Food Pyramid FolliesOctober 1, 2010 Written by JP [Font too small?]
My primary objective for this site is to assist patients and physicians in improving the quality of health care. A new article appearing in the October 1st issue of the journal Nutrition suggests a timely strategy to accomplish this end. On June 15, the 2010 Dietary Guideline Advisory Committee Report (DGAC) was released. The recommendations contained therein will play a major role in shaping the USDA Food Pyramid. This will, in turn, affect the lives of most Americans and “strongly influence nutrition education, research funding, governmental meal programs including school lunches, as well as providing direction for the food industry, regulatory agencies, consumer advocates, and the media”. As you can imagine, the health ramifications of the report are immense with respect to health care spending and quality of life. The problem, according to the prestigious authors of the new paper entitled, “In the Face of Contradictory Evidence”, is that the guidelines are likely to continue an upward trend in preventable diseases directly associated with the dietary recommendations espoused by the DGAC Report.
You will never find disheartening information on HealthyFellow.com that you can’t do something about. I’m neither a doomsday prophet nor someone who ever believes that all is lost. Today’s column represents an opportunity for people of all backgrounds and political affiliations to get involved in a process that will profoundly affect the future of our country and beyond. For those of you who are not US citizens, please don’t tune out now. Similar governmental policies are taking root throughout the world. Likewise, a similar intellectual uprising can take hold in virtually any geographical location.
One of the lead authors of the article in question is a friend of this site, Dr. Richard Feinman. He summarizes the content of the 10 page report thusly: “The previous (dietary) guidelines have not worked well. It is simply unreasonable to ask the DGAC to audit its own work. An external panel of scientists with no direct ties to nutritional policy would be able to do a more impartial evaluation of the data. This would be far better for everyone.”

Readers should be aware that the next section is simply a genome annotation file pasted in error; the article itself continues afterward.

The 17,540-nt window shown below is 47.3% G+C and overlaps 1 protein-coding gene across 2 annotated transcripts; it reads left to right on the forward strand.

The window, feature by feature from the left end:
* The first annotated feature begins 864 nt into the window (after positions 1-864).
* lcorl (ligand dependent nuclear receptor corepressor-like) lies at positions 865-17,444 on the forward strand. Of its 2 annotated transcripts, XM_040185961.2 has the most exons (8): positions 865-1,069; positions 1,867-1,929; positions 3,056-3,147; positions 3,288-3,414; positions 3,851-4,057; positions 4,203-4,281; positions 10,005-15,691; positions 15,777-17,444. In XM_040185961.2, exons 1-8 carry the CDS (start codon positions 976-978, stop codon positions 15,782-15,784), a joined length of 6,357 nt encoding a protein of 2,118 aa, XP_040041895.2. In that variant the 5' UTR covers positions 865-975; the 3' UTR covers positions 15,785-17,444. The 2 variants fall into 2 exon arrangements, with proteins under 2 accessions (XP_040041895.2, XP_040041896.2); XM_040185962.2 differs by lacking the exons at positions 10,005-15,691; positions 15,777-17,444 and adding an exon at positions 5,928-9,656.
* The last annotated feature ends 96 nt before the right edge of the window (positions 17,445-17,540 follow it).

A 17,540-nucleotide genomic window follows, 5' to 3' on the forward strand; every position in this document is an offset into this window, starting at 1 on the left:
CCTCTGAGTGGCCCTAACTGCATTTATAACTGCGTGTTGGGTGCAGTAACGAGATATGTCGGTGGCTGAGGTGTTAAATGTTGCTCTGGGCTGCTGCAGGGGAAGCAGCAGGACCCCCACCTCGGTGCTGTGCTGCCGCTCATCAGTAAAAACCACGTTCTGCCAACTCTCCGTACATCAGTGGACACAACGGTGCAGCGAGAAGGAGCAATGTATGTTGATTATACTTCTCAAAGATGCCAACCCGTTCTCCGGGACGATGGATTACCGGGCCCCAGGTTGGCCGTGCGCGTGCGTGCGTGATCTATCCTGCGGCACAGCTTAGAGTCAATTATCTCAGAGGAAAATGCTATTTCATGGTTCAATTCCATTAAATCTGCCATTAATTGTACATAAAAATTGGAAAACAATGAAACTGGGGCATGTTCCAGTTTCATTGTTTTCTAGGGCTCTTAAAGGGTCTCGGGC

There are numerous obvious flaws in the current version of DGAC. In fact, much of the data used to form the DGAC conclusions are in opposition to many reputable, peer-reviewed studies in the medical literature. What’s even more baffling is that a good deal of the research cited in the DGAC Report does not even support the recommendations which are ultimately presented. (1)
- The matter of carbohydrates is described in the following manner [p. D5-43]: “Studies of carbohydrates and health outcomes on a macro-nutrient level are often inconsistent or ambiguous due to inaccurate measures and varying food categorizations and definitions”. And yet, the DGAC Report goes on to simply state that, “Healthy diets are high in carbohydrates”.
- The “calories in, calories out” theory of disease and obesity is prevalent in DGAC. However, in recent years, caloric intake has largely remained within recommended levels and exercise has increased. In addition, the average American has shifted closer to the current and previous recommendations set forth in the USDA Food Pyramid – a diet lower in dietary cholesterol and fat. Given this, one would expect an improvement in diet-influenced diseases such as cardiovascular disease, obesity and type 2 diabetes. The opposite is true.